Last week’s killing of two dozen Pakistani soldiers by a NATO airstrike shows why the war in Afghanistan will continue to weaken, not stabilize, neighboring Pakistan, contrary to what U.S. officials and analysts claim. Perhaps the gravest outcome from this latest “tragic, unintended incident” will be the widening gulf between Pakistan’s senior military leadership and its junior officer corps, a chasm that opened under President-General Pervez Musharraf (1999-2008) and threatens to open far wider.
Pakistan’s alliance with the United States has always been a liability. After 9/11, Musharraf forced the reassignment or resignation of officers regarded as pro-Taliban or Islamist, because his decision to support U.S. counterterrorism efforts undermined his support among key military officials. In 2003, he narrowly escaped two attempts on his life—within 11 days of each other—that involved the collaboration of junior officers. The attacks came two months after al Qaeda’s second-in-command, Ayman al-Zawahiri, released an audiotape urging Pakistanis to overthrow the military general.
B. Raman, the former head of the counterterrorism division for India’s external intelligence agency, Research and Analysis Wing (RAW), writes that while many in India might rejoice at this intra-military split and the further deterioration of U.S.-Pakistan relations, “This need not necessarily be a beneficial development for India. It is in our interest that the US retains the ability to influence the behaviour of the Pakistani military leadership.”
That is exactly what Washington risks losing the longer it prosecutes this ill-conceived quagmire in Afghanistan. “Imagine how we would feel if it had been 24 American soldiers killed by Pakistani forces at this moment,” said Sen. Dick Durbin (D-IL) on Fox News Sunday. Fanning public anger in Pakistan is Jamaatud Dawa, Hizb ut-Tehrir, and other organizations that stand to gain whenever anti-U.S. anger spikes. But is it any wonder why Pakistani streets and newspaper editorials were brimming with anti-American sentiment? Such escalating pressures against General Ashfaq Pervez Kayani, the chief of the army staff, come just after Pakistan’s security establishment was publicly humiliated for either being complicit or incompetent in America’s Osama bin Laden raid, and was accused of attempting to stage a coup in the recent “memogate” scandal.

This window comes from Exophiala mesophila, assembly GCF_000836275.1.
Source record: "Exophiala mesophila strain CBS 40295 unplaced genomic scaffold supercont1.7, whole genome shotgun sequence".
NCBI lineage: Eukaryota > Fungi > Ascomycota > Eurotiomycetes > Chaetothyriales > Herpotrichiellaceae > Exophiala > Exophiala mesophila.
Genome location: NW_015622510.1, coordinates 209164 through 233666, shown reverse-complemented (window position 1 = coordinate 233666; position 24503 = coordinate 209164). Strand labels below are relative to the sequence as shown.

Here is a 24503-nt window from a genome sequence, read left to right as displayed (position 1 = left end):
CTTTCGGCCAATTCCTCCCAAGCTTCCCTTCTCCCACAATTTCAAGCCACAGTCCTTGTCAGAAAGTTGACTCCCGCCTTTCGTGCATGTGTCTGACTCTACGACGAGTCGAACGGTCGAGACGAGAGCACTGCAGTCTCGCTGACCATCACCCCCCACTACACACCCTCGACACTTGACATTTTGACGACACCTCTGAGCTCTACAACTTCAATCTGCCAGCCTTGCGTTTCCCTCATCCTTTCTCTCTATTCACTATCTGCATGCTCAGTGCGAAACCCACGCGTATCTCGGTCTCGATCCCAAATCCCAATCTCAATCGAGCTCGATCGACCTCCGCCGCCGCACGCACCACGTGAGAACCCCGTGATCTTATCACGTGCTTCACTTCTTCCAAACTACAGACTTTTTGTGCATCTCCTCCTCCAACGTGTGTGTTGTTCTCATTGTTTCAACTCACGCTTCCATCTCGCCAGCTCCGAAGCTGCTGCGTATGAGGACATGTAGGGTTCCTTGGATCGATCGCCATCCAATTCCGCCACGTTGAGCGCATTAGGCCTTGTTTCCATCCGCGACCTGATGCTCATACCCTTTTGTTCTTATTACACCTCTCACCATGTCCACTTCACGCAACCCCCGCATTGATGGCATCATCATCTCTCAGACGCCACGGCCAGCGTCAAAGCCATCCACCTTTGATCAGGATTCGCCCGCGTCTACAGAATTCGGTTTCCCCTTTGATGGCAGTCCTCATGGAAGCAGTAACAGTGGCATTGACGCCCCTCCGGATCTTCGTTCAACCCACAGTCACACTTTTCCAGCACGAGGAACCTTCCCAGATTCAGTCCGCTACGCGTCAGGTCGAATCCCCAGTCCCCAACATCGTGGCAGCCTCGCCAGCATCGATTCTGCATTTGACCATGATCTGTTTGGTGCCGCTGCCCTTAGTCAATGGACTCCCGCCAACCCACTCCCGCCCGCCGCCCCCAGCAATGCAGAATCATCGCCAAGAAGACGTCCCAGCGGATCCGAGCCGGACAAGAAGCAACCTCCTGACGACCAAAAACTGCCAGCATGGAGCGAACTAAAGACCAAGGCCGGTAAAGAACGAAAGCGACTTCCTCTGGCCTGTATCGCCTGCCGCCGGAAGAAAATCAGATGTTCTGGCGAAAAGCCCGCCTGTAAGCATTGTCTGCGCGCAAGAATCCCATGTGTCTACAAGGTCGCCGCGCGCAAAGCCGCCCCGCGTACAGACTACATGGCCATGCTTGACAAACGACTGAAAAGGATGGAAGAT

Compounding the partnership’s endless string of controversies are recurring incidents along the Af-Pak border. These incidents hurt the honor of Pakistan’s military, decrease the country’s resolve to cooperate with America, and highlight a glaringly obvious problem with America’s current strategy. U.S. officials claim the coalition cannot fight its way to victory in Afghanistan. But by continuing to attack indigenous insurgents before withdrawing or engaging in negotiations, the coalition is undermining the potential for a diplomatic solution. Look no further than Pakistan’s refusal to attend this week’s Bonn summit. As Pakistan’s foreign minister, Hina Rabbani Khar, told Dawn News television this week, “It is definitely not Pakistan’s intention to work against the rest of the world. But the rest of the world also has to understand that if they have pushed Pakistan into this corner, violated red lines, then they have denied the basis of partnership.”
An iteration of this discrepancy comes from Pakistani columnist Ejaz Haider, who wrote last year:
Behind all the nice talk about setting the world right through a Lockean cooperative framework lurks Mr. Hobbes… Mr. Obama… (de-hyphenated) Pakistan and India by not including Pakistan on this visit even as Pakistan is supposed to be a vital strategic partner and a state that is, presumably, going to determine, by his own admission, not only the future of this region but of the entire world. This would be amusing if it did not indicate a deep policy flaw.
Only America’s hubris can explain why officials continue to believe that they can win a war in which the neighboring state—with legitimate security interests—actively assists elements of the insurgency, denies transit routes for delivery of war supplies, and uses its leverage to increase the costs of America’s military presence. The 10-year war’s latest casualty is the ongoing effort to bring insurgent networks into a broader power-sharing arrangement in Kabul. U.S. militarism has deprived diplomatic efforts of a key regional player. Absent the cooperation of Pakistan, the United States continues to dig its own grave.